Comment 81758

By John Neary (registered) | Posted October 16, 2012 at 15:16:53

Not wearing a helmet while cycling was associated with an increased risk of dying as a result of sustaining a head injury (adjusted odds ratio [OR] 3.1)

Cyclists less than 18 years of age are required by law to wear a helmet in Ontario. That 88% of decedents in our study were older than 18 years (and 18% were > 60 yr) suggests a gap in public policy.

Although I agree that the authors are missing the big picture on bicycle safety (and that the OR overestimates the RR), it is nevertheless true that their study provides strong evidence that helmets do prevent death from head injuries. (At least within our current transportation system.)

However, I completely disagree with their argument re: public policy.

If we assume that the average person in Ontario drives an automobile for one hour per day, then here's my reinterpretation of their data:

Operating a motor vehicle was associated with an increased risk of cyclists dying as a result of sustaining a head injury (odds ratio 100)

Persons less than 16 years of age are required by law not to operate a motor vehicle in Ontario. That 77% of decedents in our study were killed in collisions with motorists over 16 years of age suggests a gap in public policy.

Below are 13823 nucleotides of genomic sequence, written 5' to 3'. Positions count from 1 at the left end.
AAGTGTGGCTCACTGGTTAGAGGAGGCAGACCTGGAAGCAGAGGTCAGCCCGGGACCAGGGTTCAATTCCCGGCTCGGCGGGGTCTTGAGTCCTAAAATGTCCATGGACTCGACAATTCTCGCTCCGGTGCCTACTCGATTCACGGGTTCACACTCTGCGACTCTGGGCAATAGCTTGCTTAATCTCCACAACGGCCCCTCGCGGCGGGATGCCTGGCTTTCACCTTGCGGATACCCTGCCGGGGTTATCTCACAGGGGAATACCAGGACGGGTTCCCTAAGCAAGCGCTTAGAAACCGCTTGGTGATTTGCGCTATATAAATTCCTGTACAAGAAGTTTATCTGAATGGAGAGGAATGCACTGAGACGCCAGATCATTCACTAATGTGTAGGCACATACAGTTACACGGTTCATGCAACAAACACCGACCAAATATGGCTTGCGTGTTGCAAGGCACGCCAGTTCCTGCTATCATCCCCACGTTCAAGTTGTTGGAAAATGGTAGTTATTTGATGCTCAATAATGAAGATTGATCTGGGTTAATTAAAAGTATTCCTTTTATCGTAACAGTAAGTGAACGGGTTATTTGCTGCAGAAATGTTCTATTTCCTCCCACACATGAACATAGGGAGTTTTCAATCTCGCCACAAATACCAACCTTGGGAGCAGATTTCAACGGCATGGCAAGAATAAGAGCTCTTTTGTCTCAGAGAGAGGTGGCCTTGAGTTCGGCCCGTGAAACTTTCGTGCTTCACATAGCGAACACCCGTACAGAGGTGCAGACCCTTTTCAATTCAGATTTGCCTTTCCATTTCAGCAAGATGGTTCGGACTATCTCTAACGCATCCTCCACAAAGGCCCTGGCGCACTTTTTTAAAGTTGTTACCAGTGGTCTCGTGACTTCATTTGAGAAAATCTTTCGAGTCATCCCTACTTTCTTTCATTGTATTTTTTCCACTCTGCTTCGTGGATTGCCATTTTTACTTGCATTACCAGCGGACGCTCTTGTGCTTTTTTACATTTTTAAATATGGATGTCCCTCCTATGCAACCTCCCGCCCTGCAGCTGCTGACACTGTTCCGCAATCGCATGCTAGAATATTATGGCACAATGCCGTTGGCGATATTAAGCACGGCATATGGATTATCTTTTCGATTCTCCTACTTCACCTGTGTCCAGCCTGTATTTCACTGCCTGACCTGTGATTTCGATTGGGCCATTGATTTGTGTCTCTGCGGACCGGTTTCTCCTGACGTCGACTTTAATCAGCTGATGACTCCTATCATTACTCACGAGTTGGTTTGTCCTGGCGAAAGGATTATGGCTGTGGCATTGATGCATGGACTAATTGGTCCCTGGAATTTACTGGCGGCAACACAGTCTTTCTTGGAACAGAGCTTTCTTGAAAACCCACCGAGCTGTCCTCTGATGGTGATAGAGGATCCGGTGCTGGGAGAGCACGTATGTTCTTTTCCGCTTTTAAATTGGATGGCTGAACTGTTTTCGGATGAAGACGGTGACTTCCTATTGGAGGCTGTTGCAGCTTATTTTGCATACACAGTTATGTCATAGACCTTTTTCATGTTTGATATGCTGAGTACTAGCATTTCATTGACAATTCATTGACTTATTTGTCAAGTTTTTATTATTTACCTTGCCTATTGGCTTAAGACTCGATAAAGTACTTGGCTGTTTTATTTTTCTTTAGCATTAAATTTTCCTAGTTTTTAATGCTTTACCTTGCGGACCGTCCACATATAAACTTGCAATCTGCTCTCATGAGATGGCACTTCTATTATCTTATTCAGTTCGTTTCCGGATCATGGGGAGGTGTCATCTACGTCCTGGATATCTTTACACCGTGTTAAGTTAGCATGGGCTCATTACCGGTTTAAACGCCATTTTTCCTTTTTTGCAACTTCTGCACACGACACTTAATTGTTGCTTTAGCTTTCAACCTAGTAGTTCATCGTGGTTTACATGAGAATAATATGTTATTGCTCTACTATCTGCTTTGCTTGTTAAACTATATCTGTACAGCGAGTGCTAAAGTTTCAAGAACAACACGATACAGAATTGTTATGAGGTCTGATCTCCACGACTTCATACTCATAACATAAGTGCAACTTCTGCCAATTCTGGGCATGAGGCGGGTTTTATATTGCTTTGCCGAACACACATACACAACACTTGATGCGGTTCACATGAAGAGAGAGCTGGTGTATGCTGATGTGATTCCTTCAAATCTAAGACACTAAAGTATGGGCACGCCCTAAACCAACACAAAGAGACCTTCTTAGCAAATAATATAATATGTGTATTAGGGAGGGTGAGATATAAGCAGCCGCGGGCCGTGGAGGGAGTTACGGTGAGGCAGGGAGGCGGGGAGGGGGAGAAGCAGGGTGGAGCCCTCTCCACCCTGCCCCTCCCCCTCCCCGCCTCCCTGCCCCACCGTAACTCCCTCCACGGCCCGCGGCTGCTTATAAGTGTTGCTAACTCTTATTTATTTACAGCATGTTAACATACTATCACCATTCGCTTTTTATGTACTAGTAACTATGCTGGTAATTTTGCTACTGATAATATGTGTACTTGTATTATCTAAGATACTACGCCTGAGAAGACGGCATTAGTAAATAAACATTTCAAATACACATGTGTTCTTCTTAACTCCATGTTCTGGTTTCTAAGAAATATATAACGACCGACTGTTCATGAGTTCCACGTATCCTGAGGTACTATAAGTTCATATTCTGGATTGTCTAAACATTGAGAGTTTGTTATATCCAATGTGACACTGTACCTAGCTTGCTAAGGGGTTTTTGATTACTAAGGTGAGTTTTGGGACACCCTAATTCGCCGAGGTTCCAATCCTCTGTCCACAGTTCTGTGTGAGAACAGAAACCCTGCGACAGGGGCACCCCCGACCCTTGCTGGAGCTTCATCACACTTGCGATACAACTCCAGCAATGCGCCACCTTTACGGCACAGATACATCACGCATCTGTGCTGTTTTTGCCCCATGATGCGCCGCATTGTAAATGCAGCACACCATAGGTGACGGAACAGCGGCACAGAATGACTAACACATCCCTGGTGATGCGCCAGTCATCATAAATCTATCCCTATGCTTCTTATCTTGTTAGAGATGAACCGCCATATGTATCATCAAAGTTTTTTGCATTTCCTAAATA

Now, no one is going to argue based on the results of this study that motor vehicle use should be banned, even though three quarters of cycling deaths occur because of collisions with motor vehicles. So why should helmet use be mandatory?

(Disclaimer: I wear a helmet every time I cycle, and I encourage others to do the same. But I think that helmet laws can do more harm than good by sending a message that cycling is dangerous and by making it impossible to set up bike-share programs.)

[Edited for typos]

Comment edited by John Neary on 2012-10-16 15:17:28

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